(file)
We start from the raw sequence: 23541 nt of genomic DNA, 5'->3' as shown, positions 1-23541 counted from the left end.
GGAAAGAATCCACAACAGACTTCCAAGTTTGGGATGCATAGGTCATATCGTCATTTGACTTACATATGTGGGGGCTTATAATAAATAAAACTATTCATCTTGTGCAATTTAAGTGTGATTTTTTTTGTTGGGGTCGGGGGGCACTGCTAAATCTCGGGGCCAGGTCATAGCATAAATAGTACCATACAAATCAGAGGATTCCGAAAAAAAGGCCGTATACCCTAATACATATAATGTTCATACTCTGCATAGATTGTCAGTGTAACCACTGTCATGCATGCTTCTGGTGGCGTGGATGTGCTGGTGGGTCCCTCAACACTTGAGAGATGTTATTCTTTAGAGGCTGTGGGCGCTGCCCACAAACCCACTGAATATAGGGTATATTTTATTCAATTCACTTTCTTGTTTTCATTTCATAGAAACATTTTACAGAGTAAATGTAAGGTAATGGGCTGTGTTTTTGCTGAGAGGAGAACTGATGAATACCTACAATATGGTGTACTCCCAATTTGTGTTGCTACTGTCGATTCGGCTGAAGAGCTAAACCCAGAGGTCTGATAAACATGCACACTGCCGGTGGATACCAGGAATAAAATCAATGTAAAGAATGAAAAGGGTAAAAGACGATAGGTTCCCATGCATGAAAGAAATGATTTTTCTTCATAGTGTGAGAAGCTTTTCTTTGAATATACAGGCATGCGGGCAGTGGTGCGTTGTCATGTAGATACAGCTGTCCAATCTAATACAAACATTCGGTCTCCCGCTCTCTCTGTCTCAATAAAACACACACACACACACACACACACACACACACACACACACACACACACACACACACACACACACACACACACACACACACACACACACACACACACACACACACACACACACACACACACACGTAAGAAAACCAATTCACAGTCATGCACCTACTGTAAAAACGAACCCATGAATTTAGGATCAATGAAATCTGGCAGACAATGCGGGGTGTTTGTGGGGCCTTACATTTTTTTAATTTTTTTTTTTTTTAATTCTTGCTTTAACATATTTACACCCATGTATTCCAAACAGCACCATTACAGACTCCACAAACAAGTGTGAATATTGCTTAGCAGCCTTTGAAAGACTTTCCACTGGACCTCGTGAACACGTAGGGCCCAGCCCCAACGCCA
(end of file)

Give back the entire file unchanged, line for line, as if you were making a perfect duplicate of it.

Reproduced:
We start from the raw sequence: 23541 nt of genomic DNA, 5'->3' as shown, positions 1-23541 counted from the left end.
GGAAAGAATCCACAACAGACTTCCAAGTTTGGGATGCATAGGTCATATCGTCATTTGACTTACATATGTGGGGGCTTATAATAAATAAAACTATTCATCTTGTGCAATTTAAGTGTGATTTTTTTTGTTGGGGTCGGGGGGCACTGCTAAATCTCGGGGCCAGGTCATAGCATAAATAGTACCATACAAATCAGAGGATTCCGAAAAAAAGGCCGTATACCCTAATACATATAATGTTCATACTCTGCATAGATTGTCAGTGTAACCACTGTCATGCATGCTTCTGGTGGCGTGGATGTGCTGGTGGGTCCCTCAACACTTGAGAGATGTTATTCTTTAGAGGCTGTGGGCGCTGCCCACAAACCCACTGAATATAGGGTATATTTTATTCAATTCACTTTCTTGTTTTCATTTCATAGAAACATTTTACAGAGTAAATGTAAGGTAATGGGCTGTGTTTTTGCTGAGAGGAGAACTGATGAATACCTACAATATGGTGTACTCCCAATTTGTGTTGCTACTGTCGATTCGGCTGAAGAGCTAAACCCAGAGGTCTGATAAACATGCACACTGCCGGTGGATACCAGGAATAAAATCAATGTAAAGAATGAAAAGGGTAAAAGACGATAGGTTCCCATGCATGAAAGAAATGATTTTTCTTCATAGTGTGAGAAGCTTTTCTTTGAATATACAGGCATGCGGGCAGTGGTGCGTTGTCATGTAGATACAGCTGTCCAATCTAATACAAACATTCGGTCTCCCGCTCTCTCTGTCTCAATAAAACACACACACACACACACACACACACACACACACACACACACACACACACACACACACACACACACACACACACACACACACACACACACACACACACACACACACACACACACACACACACGTAAGAAAACCAATTCACAGTCATGCACCTACTGTAAAAACGAACCCATGAATTTAGGATCAATGAAATCTGGCAGACAATGCGGGGTGTTTGTGGGGCCTTACATTTTTTTAATTTTTTTTTTTTTTAATTCTTGCTTTAACATATTTACACCCATGTATTCCAAACAGCACCATTACAGACTCCACAAACAAGTGTGAATATTGCTTAGCAGCCTTTGAAAGACTTTCCACTGGACCTCGTGAACACGTAGGGCCCAGCCCCAACGCCA